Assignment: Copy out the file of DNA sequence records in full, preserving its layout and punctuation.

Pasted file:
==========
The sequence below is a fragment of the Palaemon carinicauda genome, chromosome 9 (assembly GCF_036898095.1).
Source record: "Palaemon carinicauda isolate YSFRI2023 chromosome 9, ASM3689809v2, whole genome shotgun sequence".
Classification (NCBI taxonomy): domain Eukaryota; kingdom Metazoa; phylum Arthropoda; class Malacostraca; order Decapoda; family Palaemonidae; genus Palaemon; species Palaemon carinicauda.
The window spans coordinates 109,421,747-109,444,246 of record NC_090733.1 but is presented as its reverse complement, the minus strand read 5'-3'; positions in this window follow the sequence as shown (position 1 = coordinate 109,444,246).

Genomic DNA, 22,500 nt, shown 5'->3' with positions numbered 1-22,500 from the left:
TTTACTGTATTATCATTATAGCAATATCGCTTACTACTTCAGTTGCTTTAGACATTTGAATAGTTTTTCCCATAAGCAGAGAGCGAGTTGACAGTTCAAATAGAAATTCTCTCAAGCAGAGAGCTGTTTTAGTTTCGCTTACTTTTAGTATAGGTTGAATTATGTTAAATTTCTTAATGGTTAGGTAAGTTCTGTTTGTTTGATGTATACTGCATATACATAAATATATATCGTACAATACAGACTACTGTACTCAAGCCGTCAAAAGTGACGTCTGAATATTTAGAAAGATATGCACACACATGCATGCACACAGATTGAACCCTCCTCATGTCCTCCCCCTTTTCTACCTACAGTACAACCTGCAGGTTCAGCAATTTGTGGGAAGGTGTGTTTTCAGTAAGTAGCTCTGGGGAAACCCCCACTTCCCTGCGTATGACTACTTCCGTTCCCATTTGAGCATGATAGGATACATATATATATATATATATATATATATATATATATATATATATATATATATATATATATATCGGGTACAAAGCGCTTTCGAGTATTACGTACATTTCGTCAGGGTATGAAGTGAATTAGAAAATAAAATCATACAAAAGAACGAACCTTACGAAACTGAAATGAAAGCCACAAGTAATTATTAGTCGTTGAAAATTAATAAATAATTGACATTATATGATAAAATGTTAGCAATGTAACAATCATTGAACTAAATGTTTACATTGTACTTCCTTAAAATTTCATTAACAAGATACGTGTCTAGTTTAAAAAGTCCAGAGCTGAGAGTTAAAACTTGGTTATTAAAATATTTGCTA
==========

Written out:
The sequence below is a fragment of the Palaemon carinicauda genome, chromosome 9 (assembly GCF_036898095.1).
Source record: "Palaemon carinicauda isolate YSFRI2023 chromosome 9, ASM3689809v2, whole genome shotgun sequence".
Classification (NCBI taxonomy): domain Eukaryota; kingdom Metazoa; phylum Arthropoda; class Malacostraca; order Decapoda; family Palaemonidae; genus Palaemon; species Palaemon carinicauda.
The window spans coordinates 109,421,747-109,444,246 of record NC_090733.1 but is presented as its reverse complement, the minus strand read 5'-3'; positions in this window follow the sequence as shown (position 1 = coordinate 109,444,246).

Genomic DNA, 22,500 nt, shown 5'->3' with positions numbered 1-22,500 from the left:
TTTACTGTATTATCATTATAGCAATATCGCTTACTACTTCAGTTGCTTTAGACATTTGAATAGTTTTTCCCATAAGCAGAGAGCGAGTTGACAGTTCAAATAGAAATTCTCTCAAGCAGAGAGCTGTTTTAGTTTCGCTTACTTTTAGTATAGGTTGAATTATGTTAAATTTCTTAATGGTTAGGTAAGTTCTGTTTGTTTGATGTATACTGCATATACATAAATATATATCGTACAATACAGACTACTGTACTCAAGCCGTCAAAAGTGACGTCTGAATATTTAGAAAGATATGCACACACATGCATGCACACAGATTGAACCCTCCTCATGTCCTCCCCCTTTTCTACCTACAGTACAACCTGCAGGTTCAGCAATTTGTGGGAAGGTGTGTTTTCAGTAAGTAGCTCTGGGGAAACCCCCACTTCCCTGCGTATGACTACTTCCGTTCCCATTTGAGCATGATAGGATACATATATATATATATATATATATATATATATATATATATATATATATATATATATATATATCGGGTACAAAGCGCTTTCGAGTATTACGTACATTTCGTCAGGGTATGAAGTGAATTAGAAAATAAAATCATACAAAAGAACGAACCTTACGAAACTGAAATGAAAGCCACAAGTAATTATTAGTCGTTGAAAATTAATAAATAATTGACATTATATGATAAAATGTTAGCAATGTAACAATCATTGAACTAAATGTTTACATTGTACTTCCTTAAAATTTCATTAACAAGATACGTGTCTAGTTTAAAAAGTCCAGAGCTGAGAGTTAAAACTTGGTTATTAAAATATTTGCTA